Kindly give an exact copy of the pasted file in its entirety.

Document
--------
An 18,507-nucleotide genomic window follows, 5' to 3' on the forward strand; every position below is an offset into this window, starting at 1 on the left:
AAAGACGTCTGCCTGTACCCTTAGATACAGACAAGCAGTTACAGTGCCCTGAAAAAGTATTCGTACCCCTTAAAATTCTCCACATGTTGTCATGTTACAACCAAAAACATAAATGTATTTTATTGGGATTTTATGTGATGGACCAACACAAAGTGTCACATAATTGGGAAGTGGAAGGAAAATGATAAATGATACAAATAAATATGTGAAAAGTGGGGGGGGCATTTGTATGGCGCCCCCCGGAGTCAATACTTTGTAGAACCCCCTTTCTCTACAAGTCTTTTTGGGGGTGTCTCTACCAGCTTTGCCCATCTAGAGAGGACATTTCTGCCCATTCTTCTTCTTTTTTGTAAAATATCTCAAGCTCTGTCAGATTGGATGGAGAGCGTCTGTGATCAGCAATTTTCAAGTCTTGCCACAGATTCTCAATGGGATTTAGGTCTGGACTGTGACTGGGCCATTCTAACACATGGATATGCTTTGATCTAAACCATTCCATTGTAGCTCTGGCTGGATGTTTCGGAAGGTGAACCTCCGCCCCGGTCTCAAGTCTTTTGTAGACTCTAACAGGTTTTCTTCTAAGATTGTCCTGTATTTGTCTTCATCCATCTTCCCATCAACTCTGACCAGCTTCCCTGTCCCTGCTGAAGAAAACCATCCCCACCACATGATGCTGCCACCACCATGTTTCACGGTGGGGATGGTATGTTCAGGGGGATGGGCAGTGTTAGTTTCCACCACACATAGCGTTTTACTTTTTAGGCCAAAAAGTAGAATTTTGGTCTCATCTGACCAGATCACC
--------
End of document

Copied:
An 18,507-nucleotide genomic window follows, 5' to 3' on the forward strand; every position below is an offset into this window, starting at 1 on the left:
AAAGACGTCTGCCTGTACCCTTAGATACAGACAAGCAGTTACAGTGCCCTGAAAAAGTATTCGTACCCCTTAAAATTCTCCACATGTTGTCATGTTACAACCAAAAACATAAATGTATTTTATTGGGATTTTATGTGATGGACCAACACAAAGTGTCACATAATTGGGAAGTGGAAGGAAAATGATAAATGATACAAATAAATATGTGAAAAGTGGGGGGGGCATTTGTATGGCGCCCCCCGGAGTCAATACTTTGTAGAACCCCCTTTCTCTACAAGTCTTTTTGGGGGTGTCTCTACCAGCTTTGCCCATCTAGAGAGGACATTTCTGCCCATTCTTCTTCTTTTTTGTAAAATATCTCAAGCTCTGTCAGATTGGATGGAGAGCGTCTGTGATCAGCAATTTTCAAGTCTTGCCACAGATTCTCAATGGGATTTAGGTCTGGACTGTGACTGGGCCATTCTAACACATGGATATGCTTTGATCTAAACCATTCCATTGTAGCTCTGGCTGGATGTTTCGGAAGGTGAACCTCCGCCCCGGTCTCAAGTCTTTTGTAGACTCTAACAGGTTTTCTTCTAAGATTGTCCTGTATTTGTCTTCATCCATCTTCCCATCAACTCTGACCAGCTTCCCTGTCCCTGCTGAAGAAAACCATCCCCACCACATGATGCTGCCACCACCATGTTTCACGGTGGGGATGGTATGTTCAGGGGGATGGGCAGTGTTAGTTTCCACCACACATAGCGTTTTACTTTTTAGGCCAAAAAGTAGAATTTTGGTCTCATCTGACCAGATCACC